Saturday, October 24, 2015

Playing with Fire by Tess Gerritsen

This novel has elements of family drama, bloody horror, mystery and history.  Half of the novel is set in the past, during WWII in Venice, Italy.  What starts the story off is the purchase of a piece of hand-written sheet music for a waltz, in a store in Rome, Italy, by the musician protagonist, Julia, in the present day.  Her present day life becomes altered, and she is certain the sheet music is to blame.

We then switch to the past, and meet the man who will ultimately compose the musical piece.  Lorenzo lives in Venice, Italy, and he is Jewish.  The reader sees the progressive exclusion of Italy's Jews through ever more horrible laws.  Boiling a frog comes to mind, with the local residents adapting to each progressive step, without seeing that it would lead to the Holocaust for Italy's Jews.

This is a novel written with a specific purpose in mind, to document the fate of almost every last members of Venice's Jewish community during World War Two, death.  The author provides an Afterword that explains her intentions, and that she wished to recall the suffering of people at the hands of really evil people, and to honor the good people too.  Another reason was to show the power of music to inspire and to change lives.

The novel alternates the narrative between the point of view of Julia in the present, and Lorenzo in the past, using the present tense for the modern day events, and the past tense for the historical events.  Present tense use is very popular these days since it gives an immediacy to a story.  I feel I must give a warning about a scene when a cat is killed in a horrific way, just off scene.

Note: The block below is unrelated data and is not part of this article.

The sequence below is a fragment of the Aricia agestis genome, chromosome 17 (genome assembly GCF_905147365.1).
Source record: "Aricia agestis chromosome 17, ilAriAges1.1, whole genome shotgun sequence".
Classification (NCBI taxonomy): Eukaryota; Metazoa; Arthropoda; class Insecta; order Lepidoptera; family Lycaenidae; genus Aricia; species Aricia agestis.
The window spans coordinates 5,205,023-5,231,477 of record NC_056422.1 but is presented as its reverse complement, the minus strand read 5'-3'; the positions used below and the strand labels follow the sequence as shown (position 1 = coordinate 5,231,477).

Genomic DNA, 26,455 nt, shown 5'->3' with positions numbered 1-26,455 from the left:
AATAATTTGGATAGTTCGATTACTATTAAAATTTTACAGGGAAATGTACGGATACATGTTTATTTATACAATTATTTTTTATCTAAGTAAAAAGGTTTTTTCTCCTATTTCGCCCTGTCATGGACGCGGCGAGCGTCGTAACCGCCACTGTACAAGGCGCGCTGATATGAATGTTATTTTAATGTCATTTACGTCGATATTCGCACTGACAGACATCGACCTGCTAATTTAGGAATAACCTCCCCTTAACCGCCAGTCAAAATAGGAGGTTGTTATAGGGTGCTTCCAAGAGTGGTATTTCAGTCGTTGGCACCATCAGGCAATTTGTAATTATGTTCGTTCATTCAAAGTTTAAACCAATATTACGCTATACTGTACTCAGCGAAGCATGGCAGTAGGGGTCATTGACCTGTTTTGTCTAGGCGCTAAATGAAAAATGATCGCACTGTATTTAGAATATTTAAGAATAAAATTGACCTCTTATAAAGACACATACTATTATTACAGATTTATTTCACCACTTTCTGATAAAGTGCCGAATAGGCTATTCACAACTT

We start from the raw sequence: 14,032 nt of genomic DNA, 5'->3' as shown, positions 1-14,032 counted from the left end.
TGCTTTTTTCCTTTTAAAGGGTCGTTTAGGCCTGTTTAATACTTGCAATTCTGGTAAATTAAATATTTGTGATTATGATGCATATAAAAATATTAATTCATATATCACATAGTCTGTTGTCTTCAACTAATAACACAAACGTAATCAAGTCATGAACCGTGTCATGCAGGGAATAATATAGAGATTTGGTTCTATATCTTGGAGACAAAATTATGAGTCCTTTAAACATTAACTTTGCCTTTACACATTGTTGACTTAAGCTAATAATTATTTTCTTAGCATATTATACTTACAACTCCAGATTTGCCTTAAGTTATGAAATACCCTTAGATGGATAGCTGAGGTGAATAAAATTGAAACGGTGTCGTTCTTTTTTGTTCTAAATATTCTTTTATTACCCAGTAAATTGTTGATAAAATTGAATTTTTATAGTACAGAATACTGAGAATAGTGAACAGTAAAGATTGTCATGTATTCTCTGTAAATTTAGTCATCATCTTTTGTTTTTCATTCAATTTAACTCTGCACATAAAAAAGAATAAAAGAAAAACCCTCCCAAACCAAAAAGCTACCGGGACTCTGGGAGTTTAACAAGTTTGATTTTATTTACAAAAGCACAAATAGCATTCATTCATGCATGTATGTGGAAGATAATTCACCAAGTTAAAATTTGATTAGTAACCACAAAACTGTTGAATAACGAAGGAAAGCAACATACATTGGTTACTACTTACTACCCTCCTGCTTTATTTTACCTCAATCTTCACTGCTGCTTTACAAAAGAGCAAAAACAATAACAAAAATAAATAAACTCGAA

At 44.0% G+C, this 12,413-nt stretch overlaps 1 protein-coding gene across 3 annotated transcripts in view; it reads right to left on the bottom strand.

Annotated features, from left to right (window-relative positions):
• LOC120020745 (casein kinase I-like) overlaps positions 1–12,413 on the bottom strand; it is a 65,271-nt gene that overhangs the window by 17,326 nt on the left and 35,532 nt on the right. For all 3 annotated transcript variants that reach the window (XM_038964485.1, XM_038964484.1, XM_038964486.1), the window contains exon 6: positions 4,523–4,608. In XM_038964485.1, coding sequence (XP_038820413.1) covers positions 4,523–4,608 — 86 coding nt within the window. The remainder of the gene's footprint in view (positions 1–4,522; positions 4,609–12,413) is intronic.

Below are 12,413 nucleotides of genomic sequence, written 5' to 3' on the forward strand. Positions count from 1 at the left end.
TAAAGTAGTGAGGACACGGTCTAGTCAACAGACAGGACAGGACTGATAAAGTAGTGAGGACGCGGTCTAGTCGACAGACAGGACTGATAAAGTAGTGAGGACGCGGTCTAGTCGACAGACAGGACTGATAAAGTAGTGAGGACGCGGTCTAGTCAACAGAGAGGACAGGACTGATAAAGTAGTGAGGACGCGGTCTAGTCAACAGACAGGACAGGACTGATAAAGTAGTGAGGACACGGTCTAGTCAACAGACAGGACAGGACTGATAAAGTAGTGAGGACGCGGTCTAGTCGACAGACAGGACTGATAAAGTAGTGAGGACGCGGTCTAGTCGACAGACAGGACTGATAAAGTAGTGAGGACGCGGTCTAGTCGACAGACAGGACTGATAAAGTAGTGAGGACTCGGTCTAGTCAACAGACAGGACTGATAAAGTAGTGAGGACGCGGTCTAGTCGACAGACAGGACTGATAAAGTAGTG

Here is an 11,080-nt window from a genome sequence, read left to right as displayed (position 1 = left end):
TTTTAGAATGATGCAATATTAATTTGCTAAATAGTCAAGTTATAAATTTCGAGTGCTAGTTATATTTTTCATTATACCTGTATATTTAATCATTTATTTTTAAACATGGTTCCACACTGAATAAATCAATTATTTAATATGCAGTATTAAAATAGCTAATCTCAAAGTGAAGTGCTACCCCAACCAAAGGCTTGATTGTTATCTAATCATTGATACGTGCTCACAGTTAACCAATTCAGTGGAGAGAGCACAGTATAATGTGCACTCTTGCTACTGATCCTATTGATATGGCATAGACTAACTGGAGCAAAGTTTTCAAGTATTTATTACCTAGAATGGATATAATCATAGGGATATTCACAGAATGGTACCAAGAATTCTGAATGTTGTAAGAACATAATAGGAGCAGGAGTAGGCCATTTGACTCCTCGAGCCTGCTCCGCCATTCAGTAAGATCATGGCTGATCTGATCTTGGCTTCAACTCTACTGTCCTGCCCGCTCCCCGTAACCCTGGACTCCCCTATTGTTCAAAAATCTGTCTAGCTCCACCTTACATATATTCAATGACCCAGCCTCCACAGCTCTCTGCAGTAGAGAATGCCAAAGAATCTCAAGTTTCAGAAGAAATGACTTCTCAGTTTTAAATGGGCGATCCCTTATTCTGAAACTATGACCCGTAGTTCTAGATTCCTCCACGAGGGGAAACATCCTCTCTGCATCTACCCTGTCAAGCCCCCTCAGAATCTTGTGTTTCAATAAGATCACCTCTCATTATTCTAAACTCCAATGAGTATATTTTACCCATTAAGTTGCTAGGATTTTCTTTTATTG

As Julia's horrors progress in the present, Lorenzo's horrors progress in the past.  If you dislike horrors, this is not the book for you!  I found the book creepy, sad, very depressing, and the plot a bit too thin.  The plot felt more like a construction made solely for the purpose of writing a Holocaust novel. 

Personally, I prefer to read non-fiction about that time, since the truth of that era is more twisted and horrible than any fiction writer can ever possibly imagine.  But if you enjoy Holocaust fiction, and Tess Gerritsen's writing style and penchant for horror, then you should enjoy this book.  If you happen to be a musician, too, you will enjoy it even more.

From the book's description:
Tess Gerritsen, the New York Times bestselling author of the Rizzoli & Isles series, now gives us a gripping stand-alone thriller.
In a shadowy antiques shop in Rome, Julia Ansdell happens upon a curious piece of music—the Incendio waltz—and is immediately entranced by its unusual composition. The mournful minor key and complex feverish arpeggios appear to dance with a strange life of their own.
Back in Boston, when Julia plays the notes for the first time, the music has a terrifying and unexplainable effect on her young daughter, who seems violently transformed.
Determined to track down the music score's origins, Julia travels to Venice—and uncovers a dark secret that not only dates back to the Second World War, but also directly involves a dangerously powerful family who will stop at nothing to keep Julia from bringing the truth to light.

Here is a direct link to the book's page.  Beware of different covers for this same book, so you don't accidentally order the book twice!

Please visit the author's website.

No comments:

Post a Comment